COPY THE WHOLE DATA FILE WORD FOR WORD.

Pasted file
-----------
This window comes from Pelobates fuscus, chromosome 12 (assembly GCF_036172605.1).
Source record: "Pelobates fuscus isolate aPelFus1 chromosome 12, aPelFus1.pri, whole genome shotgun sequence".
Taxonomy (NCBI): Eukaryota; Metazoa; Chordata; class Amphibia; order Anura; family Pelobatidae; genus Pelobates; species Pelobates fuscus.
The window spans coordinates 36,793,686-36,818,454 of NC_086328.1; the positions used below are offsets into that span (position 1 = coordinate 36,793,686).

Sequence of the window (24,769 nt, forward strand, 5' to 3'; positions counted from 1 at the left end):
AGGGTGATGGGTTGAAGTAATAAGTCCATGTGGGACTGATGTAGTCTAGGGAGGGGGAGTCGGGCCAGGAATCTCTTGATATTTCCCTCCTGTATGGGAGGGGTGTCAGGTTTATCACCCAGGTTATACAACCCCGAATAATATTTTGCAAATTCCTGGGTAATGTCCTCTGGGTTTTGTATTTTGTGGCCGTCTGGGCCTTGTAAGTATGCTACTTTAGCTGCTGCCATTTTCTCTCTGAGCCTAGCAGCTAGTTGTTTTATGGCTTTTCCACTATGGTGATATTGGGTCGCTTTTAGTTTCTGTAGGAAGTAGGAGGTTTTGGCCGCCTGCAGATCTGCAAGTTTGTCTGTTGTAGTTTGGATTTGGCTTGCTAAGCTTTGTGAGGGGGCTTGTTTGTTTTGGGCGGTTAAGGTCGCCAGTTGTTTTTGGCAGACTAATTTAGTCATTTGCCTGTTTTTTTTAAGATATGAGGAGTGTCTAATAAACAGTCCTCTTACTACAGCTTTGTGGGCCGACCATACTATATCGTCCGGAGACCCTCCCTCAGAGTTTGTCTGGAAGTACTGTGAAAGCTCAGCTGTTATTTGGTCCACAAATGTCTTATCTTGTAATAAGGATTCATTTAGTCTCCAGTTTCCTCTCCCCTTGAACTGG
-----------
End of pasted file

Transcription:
This window comes from Pelobates fuscus, chromosome 12 (assembly GCF_036172605.1).
Source record: "Pelobates fuscus isolate aPelFus1 chromosome 12, aPelFus1.pri, whole genome shotgun sequence".
Taxonomy (NCBI): Eukaryota; Metazoa; Chordata; class Amphibia; order Anura; family Pelobatidae; genus Pelobates; species Pelobates fuscus.
The window spans coordinates 36,793,686-36,818,454 of NC_086328.1; the positions used below are offsets into that span (position 1 = coordinate 36,793,686).

Sequence of the window (24,769 nt, forward strand, 5' to 3'; positions counted from 1 at the left end):
AGGGTGATGGGTTGAAGTAATAAGTCCATGTGGGACTGATGTAGTCTAGGGAGGGGGAGTCGGGCCAGGAATCTCTTGATATTTCCCTCCTGTATGGGAGGGGTGTCAGGTTTATCACCCAGGTTATACAACCCCGAATAATATTTTGCAAATTCCTGGGTAATGTCCTCTGGGTTTTGTATTTTGTGGCCGTCTGGGCCTTGTAAGTATGCTACTTTAGCTGCTGCCATTTTCTCTCTGAGCCTAGCAGCTAGTTGTTTTATGGCTTTTCCACTATGGTGATATTGGGTCGCTTTTAGTTTCTGTAGGAAGTAGGAGGTTTTGGCCGCCTGCAGATCTGCAAGTTTGTCTGTTGTAGTTTGGATTTGGCTTGCTAAGCTTTGTGAGGGGGCTTGTTTGTTTTGGGCGGTTAAGGTCGCCAGTTGTTTTTGGCAGACTAATTTAGTCATTTGCCTGTTTTTTTTAAGATATGAGGAGTGTCTAATAAACAGTCCTCTTACTACAGCTTTGTGGGCCGACCATACTATATCGTCCGGAGACCCTCCCTCAGAGTTTGTCTGGAAGTACTGTGAAAGCTCAGCTGTTATTTGGTCCACAAATGTCTTATCTTGTAATAAGGATTCATTTAGTCTCCAGTTTCCTCTCCCCTTGAACTGG